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A remittance advice is a document that is sometimes issued as a courtesy to a vendor or supplier. The text of the document usually confirms the delivery of goods or services ordered by the customer, affirm the products are satisfactory, and notes that payment for the order is being prepared and will be remitted by a certain date. In some instances, the advice accompanies the payment and a copy of the invoice for the order. While not considered necessary or required in most business settings, the remittance advice remains a staple of business etiquette in many nations, with technology now making it possible to forward electronic versions to suppliers along with the more traditional method of preparing and posting a hard copy document.
The exact format of a remittance advice can be very simple or extremely complex. The most simplistic examples may contain minimal information like the order number, the date the order was received, the amount due, and the date that the payment will be forwarded to the supplier. More complex examples may include an itemized list of each item included in the order, including unit and extended pricing for each of those items, a grand total, the check number for the payment, and the date that the check will be mailed. In cases where payment is remitted electronically, the remittance advice may document of a recently completed payment or advise the vendor to expect receipt of the electronic payment by a certain date.
In times past, the purpose of the remittance advice was not only to provide confirmation of the receipt of an order and notification of a pending payment, but also as a means of extending courtesy to a valued business partner. While not mandatory, issuing documents of this type made it easier for business owners to anticipate when payments would be tendered, which in turn aided vendors in the process of scheduling payments to their creditors. For business owners that used outside accounting firms to manage their accounts payable and receivable, it was not unusual for the remittance advice to be mailed directly to the business while the payment was remitted to a separate remittance address.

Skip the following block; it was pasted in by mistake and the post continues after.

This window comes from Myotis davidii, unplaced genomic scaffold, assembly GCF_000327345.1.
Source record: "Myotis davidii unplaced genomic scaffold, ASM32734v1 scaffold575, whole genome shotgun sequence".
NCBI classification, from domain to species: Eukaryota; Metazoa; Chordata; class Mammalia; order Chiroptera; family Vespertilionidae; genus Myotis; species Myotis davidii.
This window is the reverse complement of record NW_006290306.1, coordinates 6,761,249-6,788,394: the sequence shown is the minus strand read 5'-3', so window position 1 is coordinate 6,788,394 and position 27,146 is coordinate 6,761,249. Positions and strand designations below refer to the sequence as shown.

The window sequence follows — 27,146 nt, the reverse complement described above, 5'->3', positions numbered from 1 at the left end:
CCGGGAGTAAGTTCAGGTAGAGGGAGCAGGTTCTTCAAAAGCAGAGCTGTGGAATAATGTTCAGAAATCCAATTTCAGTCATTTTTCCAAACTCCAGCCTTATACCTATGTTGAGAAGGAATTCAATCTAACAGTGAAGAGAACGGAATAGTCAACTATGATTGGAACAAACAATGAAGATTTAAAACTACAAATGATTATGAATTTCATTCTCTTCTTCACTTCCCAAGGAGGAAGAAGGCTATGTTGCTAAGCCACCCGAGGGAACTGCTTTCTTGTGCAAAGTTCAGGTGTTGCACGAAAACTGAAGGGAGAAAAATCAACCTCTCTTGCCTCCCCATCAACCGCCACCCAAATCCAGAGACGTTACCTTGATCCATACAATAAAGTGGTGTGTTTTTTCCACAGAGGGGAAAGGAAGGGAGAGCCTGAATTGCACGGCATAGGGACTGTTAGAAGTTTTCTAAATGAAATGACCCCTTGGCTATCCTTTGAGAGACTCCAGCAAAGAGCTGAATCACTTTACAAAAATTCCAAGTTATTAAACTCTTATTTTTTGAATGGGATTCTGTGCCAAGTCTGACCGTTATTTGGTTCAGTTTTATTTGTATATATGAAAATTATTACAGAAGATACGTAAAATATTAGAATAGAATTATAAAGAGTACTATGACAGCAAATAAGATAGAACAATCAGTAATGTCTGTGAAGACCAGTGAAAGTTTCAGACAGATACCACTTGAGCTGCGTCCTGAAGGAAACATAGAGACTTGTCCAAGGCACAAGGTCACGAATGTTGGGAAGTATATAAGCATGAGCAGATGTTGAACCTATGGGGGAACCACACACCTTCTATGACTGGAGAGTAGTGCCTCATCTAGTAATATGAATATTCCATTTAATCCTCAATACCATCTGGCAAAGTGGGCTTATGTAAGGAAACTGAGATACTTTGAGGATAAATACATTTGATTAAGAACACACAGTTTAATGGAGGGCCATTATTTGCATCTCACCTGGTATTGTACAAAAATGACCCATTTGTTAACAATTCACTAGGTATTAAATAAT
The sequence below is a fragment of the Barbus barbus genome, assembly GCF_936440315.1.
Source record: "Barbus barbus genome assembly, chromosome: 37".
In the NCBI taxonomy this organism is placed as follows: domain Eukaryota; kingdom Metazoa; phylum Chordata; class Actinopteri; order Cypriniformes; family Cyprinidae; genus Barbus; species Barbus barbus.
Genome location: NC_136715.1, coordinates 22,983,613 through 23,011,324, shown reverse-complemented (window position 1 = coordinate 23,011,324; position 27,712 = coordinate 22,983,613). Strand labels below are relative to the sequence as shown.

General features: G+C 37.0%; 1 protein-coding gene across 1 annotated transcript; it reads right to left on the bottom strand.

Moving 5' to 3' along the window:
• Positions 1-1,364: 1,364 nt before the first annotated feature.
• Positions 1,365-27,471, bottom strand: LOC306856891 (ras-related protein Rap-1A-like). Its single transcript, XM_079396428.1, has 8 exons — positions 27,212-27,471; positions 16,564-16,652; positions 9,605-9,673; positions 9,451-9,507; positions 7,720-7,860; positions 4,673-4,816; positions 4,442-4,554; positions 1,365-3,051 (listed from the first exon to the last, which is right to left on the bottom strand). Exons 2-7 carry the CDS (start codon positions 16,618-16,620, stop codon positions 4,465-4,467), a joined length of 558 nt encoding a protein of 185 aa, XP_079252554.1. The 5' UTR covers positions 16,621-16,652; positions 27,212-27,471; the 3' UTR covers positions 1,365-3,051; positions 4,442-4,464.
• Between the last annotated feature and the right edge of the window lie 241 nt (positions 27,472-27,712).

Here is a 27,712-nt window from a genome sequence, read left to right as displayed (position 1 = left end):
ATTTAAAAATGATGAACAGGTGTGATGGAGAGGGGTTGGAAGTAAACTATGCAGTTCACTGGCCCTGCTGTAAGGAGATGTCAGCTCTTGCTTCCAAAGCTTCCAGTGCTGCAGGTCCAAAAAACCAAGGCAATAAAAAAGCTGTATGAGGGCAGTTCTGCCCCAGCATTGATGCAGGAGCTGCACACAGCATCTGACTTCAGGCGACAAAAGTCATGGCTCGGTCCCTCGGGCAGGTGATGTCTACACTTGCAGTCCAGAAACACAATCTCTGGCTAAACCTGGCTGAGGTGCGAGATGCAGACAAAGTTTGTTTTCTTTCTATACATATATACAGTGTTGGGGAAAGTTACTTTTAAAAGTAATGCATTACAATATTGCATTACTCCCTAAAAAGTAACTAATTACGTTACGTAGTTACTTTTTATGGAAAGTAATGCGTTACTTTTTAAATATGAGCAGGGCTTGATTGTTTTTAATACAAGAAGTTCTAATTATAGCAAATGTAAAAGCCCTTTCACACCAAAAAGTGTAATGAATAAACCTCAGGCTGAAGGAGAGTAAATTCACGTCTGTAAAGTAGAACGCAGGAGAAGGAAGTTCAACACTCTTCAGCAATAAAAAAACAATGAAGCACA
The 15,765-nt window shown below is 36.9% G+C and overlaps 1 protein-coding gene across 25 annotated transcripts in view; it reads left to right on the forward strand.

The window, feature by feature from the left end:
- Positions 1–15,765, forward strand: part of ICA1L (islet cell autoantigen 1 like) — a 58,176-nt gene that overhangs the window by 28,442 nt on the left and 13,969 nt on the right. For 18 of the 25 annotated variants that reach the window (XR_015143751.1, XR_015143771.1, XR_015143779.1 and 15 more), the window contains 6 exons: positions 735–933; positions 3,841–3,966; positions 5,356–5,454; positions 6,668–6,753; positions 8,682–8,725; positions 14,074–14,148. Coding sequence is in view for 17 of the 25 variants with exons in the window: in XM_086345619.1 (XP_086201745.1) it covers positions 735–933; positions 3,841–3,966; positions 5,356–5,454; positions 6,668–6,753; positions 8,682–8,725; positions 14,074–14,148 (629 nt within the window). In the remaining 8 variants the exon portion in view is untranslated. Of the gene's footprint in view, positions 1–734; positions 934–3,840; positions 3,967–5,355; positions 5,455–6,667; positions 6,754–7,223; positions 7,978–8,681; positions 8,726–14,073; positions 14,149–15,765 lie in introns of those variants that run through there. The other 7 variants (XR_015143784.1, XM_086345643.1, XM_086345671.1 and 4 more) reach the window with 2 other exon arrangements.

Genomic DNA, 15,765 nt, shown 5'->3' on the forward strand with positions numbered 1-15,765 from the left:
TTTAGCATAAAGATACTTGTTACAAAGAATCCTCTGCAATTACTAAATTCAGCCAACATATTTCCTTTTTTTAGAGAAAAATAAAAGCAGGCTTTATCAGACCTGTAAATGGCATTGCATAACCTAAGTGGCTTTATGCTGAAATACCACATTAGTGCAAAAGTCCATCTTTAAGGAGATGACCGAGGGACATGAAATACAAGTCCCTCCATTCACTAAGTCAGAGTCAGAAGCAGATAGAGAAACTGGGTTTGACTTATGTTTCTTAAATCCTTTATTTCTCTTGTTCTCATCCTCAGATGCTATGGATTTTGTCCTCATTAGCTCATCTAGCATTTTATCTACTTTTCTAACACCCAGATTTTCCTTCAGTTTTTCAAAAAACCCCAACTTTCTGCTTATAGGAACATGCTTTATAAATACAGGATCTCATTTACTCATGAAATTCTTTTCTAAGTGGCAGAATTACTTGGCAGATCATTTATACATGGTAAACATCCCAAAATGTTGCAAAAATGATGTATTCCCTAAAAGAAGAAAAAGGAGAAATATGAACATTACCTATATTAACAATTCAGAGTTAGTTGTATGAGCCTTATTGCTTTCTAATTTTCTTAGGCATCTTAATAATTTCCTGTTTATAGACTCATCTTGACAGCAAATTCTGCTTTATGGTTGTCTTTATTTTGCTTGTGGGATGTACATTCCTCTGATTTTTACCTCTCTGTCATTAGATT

Today, the remittance advice serves the same basic purpose and may serve as a crosscheck when electronic payments are scheduled for delivery by a certain date. In this application, a customer may schedule an electronic payment to be deposited in two to three business days directly into the vendor’s bank account. Once the payment is scheduled, the customer advises the vendor by way of email that the payment is scheduled and should arrive by a certain date. The details often include the invoice number associated with the payment, the amount of the payment, and possibly a transaction number that can be used to trace the payment should it fail to post on the appointed day.
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